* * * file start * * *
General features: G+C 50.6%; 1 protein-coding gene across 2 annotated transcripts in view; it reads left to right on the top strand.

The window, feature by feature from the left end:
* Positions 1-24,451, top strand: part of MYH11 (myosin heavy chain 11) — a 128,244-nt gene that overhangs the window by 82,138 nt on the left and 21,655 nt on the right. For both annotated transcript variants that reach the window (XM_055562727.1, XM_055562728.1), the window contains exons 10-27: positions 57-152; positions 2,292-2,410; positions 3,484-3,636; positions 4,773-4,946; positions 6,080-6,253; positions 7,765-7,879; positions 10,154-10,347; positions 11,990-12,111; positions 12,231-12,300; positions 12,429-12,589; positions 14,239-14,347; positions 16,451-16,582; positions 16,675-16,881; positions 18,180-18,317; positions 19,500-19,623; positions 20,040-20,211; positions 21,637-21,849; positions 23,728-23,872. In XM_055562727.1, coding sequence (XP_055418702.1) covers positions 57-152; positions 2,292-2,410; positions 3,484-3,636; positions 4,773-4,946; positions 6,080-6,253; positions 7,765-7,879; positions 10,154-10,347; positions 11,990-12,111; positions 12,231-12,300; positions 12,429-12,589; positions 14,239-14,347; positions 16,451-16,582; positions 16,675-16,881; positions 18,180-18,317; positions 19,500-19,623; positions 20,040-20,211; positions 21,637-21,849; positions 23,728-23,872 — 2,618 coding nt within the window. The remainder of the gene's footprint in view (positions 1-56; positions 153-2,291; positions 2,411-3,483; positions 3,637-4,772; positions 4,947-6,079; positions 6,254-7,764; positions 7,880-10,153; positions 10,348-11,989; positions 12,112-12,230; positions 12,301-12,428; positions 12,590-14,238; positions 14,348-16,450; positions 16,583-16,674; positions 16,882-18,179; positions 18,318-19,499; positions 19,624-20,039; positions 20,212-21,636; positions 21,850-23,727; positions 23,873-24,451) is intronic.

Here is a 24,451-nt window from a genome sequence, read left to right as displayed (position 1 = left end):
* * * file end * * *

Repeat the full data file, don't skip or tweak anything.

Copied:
General features: G+C 50.6%; 1 protein-coding gene across 2 annotated transcripts in view; it reads left to right on the top strand.

The window, feature by feature from the left end:
* Positions 1-24,451, top strand: part of MYH11 (myosin heavy chain 11) — a 128,244-nt gene that overhangs the window by 82,138 nt on the left and 21,655 nt on the right. For both annotated transcript variants that reach the window (XM_055562727.1, XM_055562728.1), the window contains exons 10-27: positions 57-152; positions 2,292-2,410; positions 3,484-3,636; positions 4,773-4,946; positions 6,080-6,253; positions 7,765-7,879; positions 10,154-10,347; positions 11,990-12,111; positions 12,231-12,300; positions 12,429-12,589; positions 14,239-14,347; positions 16,451-16,582; positions 16,675-16,881; positions 18,180-18,317; positions 19,500-19,623; positions 20,040-20,211; positions 21,637-21,849; positions 23,728-23,872. In XM_055562727.1, coding sequence (XP_055418702.1) covers positions 57-152; positions 2,292-2,410; positions 3,484-3,636; positions 4,773-4,946; positions 6,080-6,253; positions 7,765-7,879; positions 10,154-10,347; positions 11,990-12,111; positions 12,231-12,300; positions 12,429-12,589; positions 14,239-14,347; positions 16,451-16,582; positions 16,675-16,881; positions 18,180-18,317; positions 19,500-19,623; positions 20,040-20,211; positions 21,637-21,849; positions 23,728-23,872 — 2,618 coding nt within the window. The remainder of the gene's footprint in view (positions 1-56; positions 153-2,291; positions 2,411-3,483; positions 3,637-4,772; positions 4,947-6,079; positions 6,254-7,764; positions 7,880-10,153; positions 10,348-11,989; positions 12,112-12,230; positions 12,301-12,428; positions 12,590-14,238; positions 14,348-16,450; positions 16,583-16,674; positions 16,882-18,179; positions 18,318-19,499; positions 19,624-20,039; positions 20,212-21,636; positions 21,850-23,727; positions 23,873-24,451) is intronic.

Here is a 24,451-nt window from a genome sequence, read left to right as displayed (position 1 = left end):